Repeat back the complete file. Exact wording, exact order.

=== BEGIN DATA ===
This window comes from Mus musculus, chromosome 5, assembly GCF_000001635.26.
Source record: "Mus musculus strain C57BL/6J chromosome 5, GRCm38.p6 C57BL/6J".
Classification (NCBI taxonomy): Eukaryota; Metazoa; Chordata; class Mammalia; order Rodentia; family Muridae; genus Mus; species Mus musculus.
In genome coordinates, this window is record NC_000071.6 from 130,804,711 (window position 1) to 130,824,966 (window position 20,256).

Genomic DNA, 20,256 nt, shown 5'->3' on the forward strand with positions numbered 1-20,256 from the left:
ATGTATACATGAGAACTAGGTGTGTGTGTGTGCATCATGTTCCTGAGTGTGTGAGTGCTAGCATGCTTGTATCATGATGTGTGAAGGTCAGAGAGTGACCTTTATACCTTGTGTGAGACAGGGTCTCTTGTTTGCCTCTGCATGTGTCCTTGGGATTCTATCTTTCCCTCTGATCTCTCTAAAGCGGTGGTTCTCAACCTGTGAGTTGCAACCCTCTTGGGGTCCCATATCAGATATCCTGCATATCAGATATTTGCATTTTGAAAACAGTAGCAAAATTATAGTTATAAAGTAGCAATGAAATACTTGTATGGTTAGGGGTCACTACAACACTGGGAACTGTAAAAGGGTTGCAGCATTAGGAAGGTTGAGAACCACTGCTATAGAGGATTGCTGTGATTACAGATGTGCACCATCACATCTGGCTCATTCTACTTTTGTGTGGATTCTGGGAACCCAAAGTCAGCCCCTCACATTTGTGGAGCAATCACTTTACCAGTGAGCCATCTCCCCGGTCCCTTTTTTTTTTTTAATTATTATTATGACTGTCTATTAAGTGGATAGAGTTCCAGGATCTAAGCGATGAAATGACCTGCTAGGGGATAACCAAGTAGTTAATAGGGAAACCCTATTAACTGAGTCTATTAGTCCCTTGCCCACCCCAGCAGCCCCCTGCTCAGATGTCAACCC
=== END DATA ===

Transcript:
This window comes from Mus musculus, chromosome 5, assembly GCF_000001635.26.
Source record: "Mus musculus strain C57BL/6J chromosome 5, GRCm38.p6 C57BL/6J".
Classification (NCBI taxonomy): Eukaryota; Metazoa; Chordata; class Mammalia; order Rodentia; family Muridae; genus Mus; species Mus musculus.
In genome coordinates, this window is record NC_000071.6 from 130,804,711 (window position 1) to 130,824,966 (window position 20,256).

Genomic DNA, 20,256 nt, shown 5'->3' on the forward strand with positions numbered 1-20,256 from the left:
ATGTATACATGAGAACTAGGTGTGTGTGTGTGCATCATGTTCCTGAGTGTGTGAGTGCTAGCATGCTTGTATCATGATGTGTGAAGGTCAGAGAGTGACCTTTATACCTTGTGTGAGACAGGGTCTCTTGTTTGCCTCTGCATGTGTCCTTGGGATTCTATCTTTCCCTCTGATCTCTCTAAAGCGGTGGTTCTCAACCTGTGAGTTGCAACCCTCTTGGGGTCCCATATCAGATATCCTGCATATCAGATATTTGCATTTTGAAAACAGTAGCAAAATTATAGTTATAAAGTAGCAATGAAATACTTGTATGGTTAGGGGTCACTACAACACTGGGAACTGTAAAAGGGTTGCAGCATTAGGAAGGTTGAGAACCACTGCTATAGAGGATTGCTGTGATTACAGATGTGCACCATCACATCTGGCTCATTCTACTTTTGTGTGGATTCTGGGAACCCAAAGTCAGCCCCTCACATTTGTGGAGCAATCACTTTACCAGTGAGCCATCTCCCCGGTCCCTTTTTTTTTTTTAATTATTATTATGACTGTCTATTAAGTGGATAGAGTTCCAGGATCTAAGCGATGAAATGACCTGCTAGGGGATAACCAAGTAGTTAATAGGGAAACCCTATTAACTGAGTCTATTAGTCCCTTGCCCACCCCAGCAGCCCCCTGCTCAGATGTCAACCC